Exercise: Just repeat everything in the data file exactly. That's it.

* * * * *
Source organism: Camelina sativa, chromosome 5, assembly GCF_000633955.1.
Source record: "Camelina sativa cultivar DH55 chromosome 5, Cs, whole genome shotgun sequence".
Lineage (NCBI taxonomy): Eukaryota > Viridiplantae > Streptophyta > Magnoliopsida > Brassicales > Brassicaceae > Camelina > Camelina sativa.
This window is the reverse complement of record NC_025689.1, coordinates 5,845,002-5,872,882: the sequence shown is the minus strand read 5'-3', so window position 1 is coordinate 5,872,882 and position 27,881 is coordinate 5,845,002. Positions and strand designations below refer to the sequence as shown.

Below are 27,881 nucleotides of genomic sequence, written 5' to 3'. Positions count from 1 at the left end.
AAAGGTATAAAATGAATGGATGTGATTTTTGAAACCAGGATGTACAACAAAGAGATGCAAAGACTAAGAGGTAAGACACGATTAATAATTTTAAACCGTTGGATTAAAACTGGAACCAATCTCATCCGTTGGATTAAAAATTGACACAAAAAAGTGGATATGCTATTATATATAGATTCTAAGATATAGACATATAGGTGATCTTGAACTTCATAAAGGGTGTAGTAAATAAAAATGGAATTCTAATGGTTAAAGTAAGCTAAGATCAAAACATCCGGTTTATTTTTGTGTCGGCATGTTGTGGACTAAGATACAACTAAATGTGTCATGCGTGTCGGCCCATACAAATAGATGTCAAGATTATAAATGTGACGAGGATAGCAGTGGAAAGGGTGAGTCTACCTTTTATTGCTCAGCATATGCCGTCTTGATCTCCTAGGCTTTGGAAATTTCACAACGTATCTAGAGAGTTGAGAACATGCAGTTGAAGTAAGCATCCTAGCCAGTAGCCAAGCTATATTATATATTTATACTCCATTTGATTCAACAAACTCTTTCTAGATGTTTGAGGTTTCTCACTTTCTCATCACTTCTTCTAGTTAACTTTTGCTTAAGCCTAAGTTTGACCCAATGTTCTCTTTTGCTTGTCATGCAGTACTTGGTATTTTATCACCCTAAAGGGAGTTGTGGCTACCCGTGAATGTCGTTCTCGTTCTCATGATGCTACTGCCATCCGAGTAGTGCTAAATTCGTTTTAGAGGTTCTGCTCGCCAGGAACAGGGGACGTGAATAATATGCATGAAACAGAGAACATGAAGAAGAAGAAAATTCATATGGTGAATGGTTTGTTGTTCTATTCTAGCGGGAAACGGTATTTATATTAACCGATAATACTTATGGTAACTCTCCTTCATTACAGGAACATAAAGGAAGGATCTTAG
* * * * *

Source organism: Camelina sativa, chromosome 5, assembly GCF_000633955.1.
Source record: "Camelina sativa cultivar DH55 chromosome 5, Cs, whole genome shotgun sequence".
Lineage (NCBI taxonomy): Eukaryota > Viridiplantae > Streptophyta > Magnoliopsida > Brassicales > Brassicaceae > Camelina > Camelina sativa.
This window is the reverse complement of record NC_025689.1, coordinates 5,845,002-5,872,882: the sequence shown is the minus strand read 5'-3', so window position 1 is coordinate 5,872,882 and position 27,881 is coordinate 5,845,002. Positions and strand designations below refer to the sequence as shown.

Below are 27,881 nucleotides of genomic sequence, written 5' to 3'. Positions count from 1 at the left end.
AAAGGTATAAAATGAATGGATGTGATTTTTGAAACCAGGATGTACAACAAAGAGATGCAAAGACTAAGAGGTAAGACACGATTAATAATTTTAAACCGTTGGATTAAAACTGGAACCAATCTCATCCGTTGGATTAAAAATTGACACAAAAAAGTGGATATGCTATTATATATAGATTCTAAGATATAGACATATAGGTGATCTTGAACTTCATAAAGGGTGTAGTAAATAAAAATGGAATTCTAATGGTTAAAGTAAGCTAAGATCAAAACATCCGGTTTATTTTTGTGTCGGCATGTTGTGGACTAAGATACAACTAAATGTGTCATGCGTGTCGGCCCATACAAATAGATGTCAAGATTATAAATGTGACGAGGATAGCAGTGGAAAGGGTGAGTCTACCTTTTATTGCTCAGCATATGCCGTCTTGATCTCCTAGGCTTTGGAAATTTCACAACGTATCTAGAGAGTTGAGAACATGCAGTTGAAGTAAGCATCCTAGCCAGTAGCCAAGCTATATTATATATTTATACTCCATTTGATTCAACAAACTCTTTCTAGATGTTTGAGGTTTCTCACTTTCTCATCACTTCTTCTAGTTAACTTTTGCTTAAGCCTAAGTTTGACCCAATGTTCTCTTTTGCTTGTCATGCAGTACTTGGTATTTTATCACCCTAAAGGGAGTTGTGGCTACCCGTGAATGTCGTTCTCGTTCTCATGATGCTACTGCCATCCGAGTAGTGCTAAATTCGTTTTAGAGGTTCTGCTCGCCAGGAACAGGGGACGTGAATAATATGCATGAAACAGAGAACATGAAGAAGAAGAAAATTCATATGGTGAATGGTTTGTTGTTCTATTCTAGCGGGAAACGGTATTTATATTAACCGATAATACTTATGGTAACTCTCCTTCATTACAGGAACATAAAGGAAGGATCTTAG